There is certainly some underpricing engaged in by the bookrunning banks on an IPO. The banks are incentivized to take care of their best investing clients who will keep doing business with them in perpetuity versus a company that only goes public once, and maybe raises secondary once. That said, we think it’s unfair to position the first day pop as the true measure of the underpricing because of the aforementioned supply and demand dynamics. Public fluctuations in price on the first day of trading aren’t true discovery of price. If Snowflake’s entire float were available for trade, we do not think that first day trading would have ended with a 100%+ gain.
Taking the discussion back to Unity’s IPO process, we see their semi-auction as a new tool in the toolbox of companies looking to go public. In some ways, the semi-auction is the best of both IPO and direct listing: an ability to raise new capital and exercise some control over price. The semi-auction will likely only be available to the best companies with strong competition from banks to run their IPO. Ceding price control is not something we expect banks to do willingly, but Unity has laid the groundwork.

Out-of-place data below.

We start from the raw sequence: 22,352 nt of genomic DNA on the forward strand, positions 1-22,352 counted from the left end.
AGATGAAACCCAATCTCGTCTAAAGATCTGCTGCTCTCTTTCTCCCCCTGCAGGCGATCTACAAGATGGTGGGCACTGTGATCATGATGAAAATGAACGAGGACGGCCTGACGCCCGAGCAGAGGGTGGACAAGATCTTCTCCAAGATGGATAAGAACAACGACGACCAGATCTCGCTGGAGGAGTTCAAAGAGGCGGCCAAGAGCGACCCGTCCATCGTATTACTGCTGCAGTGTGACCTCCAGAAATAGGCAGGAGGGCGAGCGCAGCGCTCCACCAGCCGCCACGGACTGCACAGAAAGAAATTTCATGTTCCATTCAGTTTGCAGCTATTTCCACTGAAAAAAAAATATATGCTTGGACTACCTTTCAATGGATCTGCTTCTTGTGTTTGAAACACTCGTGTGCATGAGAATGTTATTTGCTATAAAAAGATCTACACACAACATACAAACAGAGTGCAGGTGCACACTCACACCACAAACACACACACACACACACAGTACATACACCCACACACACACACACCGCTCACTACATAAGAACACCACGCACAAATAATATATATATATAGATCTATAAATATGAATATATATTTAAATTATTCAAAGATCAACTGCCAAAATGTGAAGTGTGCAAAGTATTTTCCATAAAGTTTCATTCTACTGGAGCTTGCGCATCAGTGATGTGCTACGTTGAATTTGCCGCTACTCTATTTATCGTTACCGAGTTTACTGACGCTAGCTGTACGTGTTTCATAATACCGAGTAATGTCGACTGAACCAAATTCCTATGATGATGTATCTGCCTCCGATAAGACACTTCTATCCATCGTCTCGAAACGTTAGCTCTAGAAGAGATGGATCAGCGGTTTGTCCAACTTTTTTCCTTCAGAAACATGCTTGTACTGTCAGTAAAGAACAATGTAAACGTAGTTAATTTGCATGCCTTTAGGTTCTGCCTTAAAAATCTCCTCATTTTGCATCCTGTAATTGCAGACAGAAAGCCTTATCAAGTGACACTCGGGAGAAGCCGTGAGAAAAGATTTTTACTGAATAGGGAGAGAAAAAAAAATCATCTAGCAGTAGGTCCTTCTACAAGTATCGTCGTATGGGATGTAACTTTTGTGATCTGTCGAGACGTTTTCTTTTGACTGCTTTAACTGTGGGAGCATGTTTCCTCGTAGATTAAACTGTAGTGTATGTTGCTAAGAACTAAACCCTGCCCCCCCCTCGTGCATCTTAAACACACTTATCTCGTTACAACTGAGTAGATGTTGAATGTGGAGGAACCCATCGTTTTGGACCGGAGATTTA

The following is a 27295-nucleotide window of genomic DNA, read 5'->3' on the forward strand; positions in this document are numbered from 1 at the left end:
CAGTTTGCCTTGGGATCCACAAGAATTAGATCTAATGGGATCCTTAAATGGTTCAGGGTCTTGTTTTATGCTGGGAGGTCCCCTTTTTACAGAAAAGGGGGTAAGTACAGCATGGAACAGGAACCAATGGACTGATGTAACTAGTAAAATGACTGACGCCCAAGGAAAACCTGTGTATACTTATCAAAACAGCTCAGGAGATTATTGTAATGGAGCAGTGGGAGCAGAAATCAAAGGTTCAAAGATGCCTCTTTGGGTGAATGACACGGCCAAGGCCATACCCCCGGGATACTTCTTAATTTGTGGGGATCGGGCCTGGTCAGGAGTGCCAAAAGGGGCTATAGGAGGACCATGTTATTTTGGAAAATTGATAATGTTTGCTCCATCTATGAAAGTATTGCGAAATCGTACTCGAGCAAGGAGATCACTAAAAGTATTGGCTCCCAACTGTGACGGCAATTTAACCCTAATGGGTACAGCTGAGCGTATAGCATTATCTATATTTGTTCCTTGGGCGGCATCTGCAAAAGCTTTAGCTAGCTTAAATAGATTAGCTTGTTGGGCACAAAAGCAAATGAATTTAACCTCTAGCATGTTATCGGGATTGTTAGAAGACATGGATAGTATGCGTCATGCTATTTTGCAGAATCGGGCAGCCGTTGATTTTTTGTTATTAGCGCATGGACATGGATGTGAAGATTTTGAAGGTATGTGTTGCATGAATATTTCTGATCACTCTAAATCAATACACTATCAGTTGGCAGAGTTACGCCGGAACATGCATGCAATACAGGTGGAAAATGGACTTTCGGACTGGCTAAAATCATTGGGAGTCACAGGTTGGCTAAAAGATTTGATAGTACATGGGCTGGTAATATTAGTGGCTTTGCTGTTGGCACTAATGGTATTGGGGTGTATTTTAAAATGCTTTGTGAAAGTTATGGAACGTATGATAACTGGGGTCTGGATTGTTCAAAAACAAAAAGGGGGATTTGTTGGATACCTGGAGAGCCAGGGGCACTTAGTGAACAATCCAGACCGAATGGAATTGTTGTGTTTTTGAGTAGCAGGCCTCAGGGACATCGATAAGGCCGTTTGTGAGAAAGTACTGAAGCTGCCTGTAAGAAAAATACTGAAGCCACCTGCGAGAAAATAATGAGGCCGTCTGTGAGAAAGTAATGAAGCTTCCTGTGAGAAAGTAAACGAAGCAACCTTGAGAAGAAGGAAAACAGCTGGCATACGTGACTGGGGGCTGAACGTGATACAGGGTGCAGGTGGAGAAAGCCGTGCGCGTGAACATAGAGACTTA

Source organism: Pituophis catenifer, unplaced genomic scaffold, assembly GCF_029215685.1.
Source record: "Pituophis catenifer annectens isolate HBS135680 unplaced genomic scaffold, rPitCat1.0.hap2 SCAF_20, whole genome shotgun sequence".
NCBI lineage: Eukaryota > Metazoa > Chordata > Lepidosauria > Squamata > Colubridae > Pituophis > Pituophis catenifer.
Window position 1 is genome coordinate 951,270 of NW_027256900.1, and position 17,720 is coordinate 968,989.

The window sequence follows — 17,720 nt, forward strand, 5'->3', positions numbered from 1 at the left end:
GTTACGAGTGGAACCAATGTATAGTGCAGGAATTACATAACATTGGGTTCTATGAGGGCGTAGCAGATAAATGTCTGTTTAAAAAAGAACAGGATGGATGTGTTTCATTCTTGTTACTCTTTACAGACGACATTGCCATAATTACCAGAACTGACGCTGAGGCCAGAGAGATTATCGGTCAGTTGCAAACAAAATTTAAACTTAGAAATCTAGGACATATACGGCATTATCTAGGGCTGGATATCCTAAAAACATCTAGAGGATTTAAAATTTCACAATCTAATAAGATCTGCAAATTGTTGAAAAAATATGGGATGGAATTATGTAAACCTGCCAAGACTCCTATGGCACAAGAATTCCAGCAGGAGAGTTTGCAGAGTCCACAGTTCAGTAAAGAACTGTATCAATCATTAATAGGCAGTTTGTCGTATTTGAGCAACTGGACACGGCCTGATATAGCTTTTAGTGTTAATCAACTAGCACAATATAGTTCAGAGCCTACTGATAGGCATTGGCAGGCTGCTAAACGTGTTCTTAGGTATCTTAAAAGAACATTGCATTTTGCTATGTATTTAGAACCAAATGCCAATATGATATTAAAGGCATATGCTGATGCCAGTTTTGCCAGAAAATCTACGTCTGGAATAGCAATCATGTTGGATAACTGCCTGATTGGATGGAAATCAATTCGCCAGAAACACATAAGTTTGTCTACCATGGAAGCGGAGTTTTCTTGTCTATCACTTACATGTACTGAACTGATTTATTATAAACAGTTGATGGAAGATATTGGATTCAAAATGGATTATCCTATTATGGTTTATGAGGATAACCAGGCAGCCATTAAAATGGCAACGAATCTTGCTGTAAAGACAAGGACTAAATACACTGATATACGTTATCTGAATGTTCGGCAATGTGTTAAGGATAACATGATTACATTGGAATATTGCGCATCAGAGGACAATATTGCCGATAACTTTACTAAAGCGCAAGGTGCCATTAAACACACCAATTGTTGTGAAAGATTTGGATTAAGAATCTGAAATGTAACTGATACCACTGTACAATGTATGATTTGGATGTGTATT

As it stands today, direct listings also only really work for the best companies that don’t need new capital given strong balance sheets. If direct listings ultimately evolve to incorporate the ability to raise primary capital, perhaps the semi-auction loses favor to the direct listing, and more efficient pricing becomes the norm on a public offering. Until then, we expect to see more strong tech companies follow Unity’s playbook in the future.
At its virtual product launch event, Amazon unveiled more than a dozen new or updated hardware/service offerings. While Alexa remains the cornerstone of Amazon’s hardware strategy, the event emphasized the company’s increasing ambitions around security and gaming. Seven of the 12 new offerings were related to those two categories. This year’s offerings come at a good time for the company, as consumers are spending more time at home. Here are our takeaways: